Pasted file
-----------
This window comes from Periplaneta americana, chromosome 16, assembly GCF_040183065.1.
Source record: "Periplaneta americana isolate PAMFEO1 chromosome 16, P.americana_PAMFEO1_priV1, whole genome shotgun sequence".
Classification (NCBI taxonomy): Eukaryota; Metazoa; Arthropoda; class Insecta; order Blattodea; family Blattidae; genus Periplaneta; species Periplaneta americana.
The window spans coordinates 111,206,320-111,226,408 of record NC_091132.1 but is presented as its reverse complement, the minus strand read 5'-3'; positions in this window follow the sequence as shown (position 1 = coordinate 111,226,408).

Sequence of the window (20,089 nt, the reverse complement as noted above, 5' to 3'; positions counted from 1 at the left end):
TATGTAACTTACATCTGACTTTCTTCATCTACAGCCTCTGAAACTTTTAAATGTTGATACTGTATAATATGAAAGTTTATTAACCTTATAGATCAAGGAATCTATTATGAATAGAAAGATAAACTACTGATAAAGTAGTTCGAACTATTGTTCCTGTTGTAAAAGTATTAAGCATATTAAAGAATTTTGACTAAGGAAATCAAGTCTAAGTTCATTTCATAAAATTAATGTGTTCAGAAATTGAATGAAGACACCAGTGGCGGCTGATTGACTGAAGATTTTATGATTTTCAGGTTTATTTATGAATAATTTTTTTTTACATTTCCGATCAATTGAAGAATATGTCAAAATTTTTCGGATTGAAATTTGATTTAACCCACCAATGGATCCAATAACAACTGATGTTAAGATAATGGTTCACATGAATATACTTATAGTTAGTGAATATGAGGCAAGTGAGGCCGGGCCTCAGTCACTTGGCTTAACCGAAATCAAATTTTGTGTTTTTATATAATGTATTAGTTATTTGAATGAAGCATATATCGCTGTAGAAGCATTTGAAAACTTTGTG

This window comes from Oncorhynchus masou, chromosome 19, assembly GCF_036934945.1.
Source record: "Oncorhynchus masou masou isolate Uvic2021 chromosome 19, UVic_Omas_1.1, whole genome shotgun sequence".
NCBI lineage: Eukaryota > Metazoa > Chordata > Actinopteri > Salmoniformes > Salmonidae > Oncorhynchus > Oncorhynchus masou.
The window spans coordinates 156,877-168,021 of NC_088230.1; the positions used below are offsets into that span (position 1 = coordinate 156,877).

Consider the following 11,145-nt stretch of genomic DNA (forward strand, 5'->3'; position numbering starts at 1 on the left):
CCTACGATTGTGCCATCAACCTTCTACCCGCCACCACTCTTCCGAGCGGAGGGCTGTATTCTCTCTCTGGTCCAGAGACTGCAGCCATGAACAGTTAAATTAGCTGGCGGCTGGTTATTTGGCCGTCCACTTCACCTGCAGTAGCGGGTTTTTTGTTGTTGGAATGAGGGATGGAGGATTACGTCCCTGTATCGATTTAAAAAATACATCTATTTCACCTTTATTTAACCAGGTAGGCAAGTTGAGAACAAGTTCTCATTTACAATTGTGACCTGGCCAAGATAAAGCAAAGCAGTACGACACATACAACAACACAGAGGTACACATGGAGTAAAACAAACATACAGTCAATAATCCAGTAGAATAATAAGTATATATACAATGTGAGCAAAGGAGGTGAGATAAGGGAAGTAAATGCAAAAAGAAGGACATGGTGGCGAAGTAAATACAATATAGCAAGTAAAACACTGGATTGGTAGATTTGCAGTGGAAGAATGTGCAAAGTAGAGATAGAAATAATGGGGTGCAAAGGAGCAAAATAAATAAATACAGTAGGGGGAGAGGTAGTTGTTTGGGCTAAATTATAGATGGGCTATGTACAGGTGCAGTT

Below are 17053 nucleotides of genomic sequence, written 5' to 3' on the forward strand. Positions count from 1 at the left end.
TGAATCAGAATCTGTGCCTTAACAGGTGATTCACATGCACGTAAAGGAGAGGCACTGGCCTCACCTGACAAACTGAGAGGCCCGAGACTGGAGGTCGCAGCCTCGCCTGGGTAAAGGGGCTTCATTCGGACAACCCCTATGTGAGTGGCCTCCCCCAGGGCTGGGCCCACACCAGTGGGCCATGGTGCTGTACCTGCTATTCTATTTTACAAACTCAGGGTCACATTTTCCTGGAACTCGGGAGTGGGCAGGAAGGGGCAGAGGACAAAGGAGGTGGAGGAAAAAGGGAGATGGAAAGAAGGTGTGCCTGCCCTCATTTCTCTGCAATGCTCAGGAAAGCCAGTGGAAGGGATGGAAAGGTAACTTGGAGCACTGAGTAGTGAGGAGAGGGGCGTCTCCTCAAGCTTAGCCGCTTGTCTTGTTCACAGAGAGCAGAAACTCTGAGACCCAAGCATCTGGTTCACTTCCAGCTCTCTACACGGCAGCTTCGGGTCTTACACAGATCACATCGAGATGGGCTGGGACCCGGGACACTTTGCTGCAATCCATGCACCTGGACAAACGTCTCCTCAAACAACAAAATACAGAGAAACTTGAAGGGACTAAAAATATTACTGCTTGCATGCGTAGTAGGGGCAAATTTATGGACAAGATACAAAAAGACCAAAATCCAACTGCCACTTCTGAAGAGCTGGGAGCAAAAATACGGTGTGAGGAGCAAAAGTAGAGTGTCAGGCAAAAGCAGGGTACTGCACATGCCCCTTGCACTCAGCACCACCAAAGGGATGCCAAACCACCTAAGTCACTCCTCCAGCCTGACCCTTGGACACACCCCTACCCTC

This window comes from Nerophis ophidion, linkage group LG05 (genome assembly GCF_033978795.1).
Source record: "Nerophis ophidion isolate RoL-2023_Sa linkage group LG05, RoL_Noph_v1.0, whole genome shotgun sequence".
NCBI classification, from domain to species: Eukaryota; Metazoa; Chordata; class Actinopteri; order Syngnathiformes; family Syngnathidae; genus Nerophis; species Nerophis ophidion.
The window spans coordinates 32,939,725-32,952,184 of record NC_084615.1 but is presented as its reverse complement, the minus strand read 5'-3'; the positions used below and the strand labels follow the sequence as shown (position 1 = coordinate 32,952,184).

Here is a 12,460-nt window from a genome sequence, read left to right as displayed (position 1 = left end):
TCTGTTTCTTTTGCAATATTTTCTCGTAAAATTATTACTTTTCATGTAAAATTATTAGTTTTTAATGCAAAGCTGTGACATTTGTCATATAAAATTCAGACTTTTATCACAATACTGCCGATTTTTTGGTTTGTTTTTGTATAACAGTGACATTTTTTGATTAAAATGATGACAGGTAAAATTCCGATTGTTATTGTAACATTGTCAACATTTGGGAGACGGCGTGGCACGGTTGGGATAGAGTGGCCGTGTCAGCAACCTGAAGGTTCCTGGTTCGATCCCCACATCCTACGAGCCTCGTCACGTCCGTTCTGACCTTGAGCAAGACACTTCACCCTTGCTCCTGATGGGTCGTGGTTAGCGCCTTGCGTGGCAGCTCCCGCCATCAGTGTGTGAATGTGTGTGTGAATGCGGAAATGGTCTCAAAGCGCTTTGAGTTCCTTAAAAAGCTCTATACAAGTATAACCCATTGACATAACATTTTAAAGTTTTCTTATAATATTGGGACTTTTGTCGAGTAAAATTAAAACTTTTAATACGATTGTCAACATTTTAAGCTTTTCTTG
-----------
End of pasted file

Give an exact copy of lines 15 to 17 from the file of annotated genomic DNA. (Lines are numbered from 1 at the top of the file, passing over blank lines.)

This window comes from Nerophis ophidion, linkage group LG05 (genome assembly GCF_033978795.1).
Source record: "Nerophis ophidion isolate RoL-2023_Sa linkage group LG05, RoL_Noph_v1.0, whole genome shotgun sequence".
NCBI classification, from domain to species: Eukaryota; Metazoa; Chordata; class Actinopteri; order Syngnathiformes; family Syngnathidae; genus Nerophis; species Nerophis ophidion.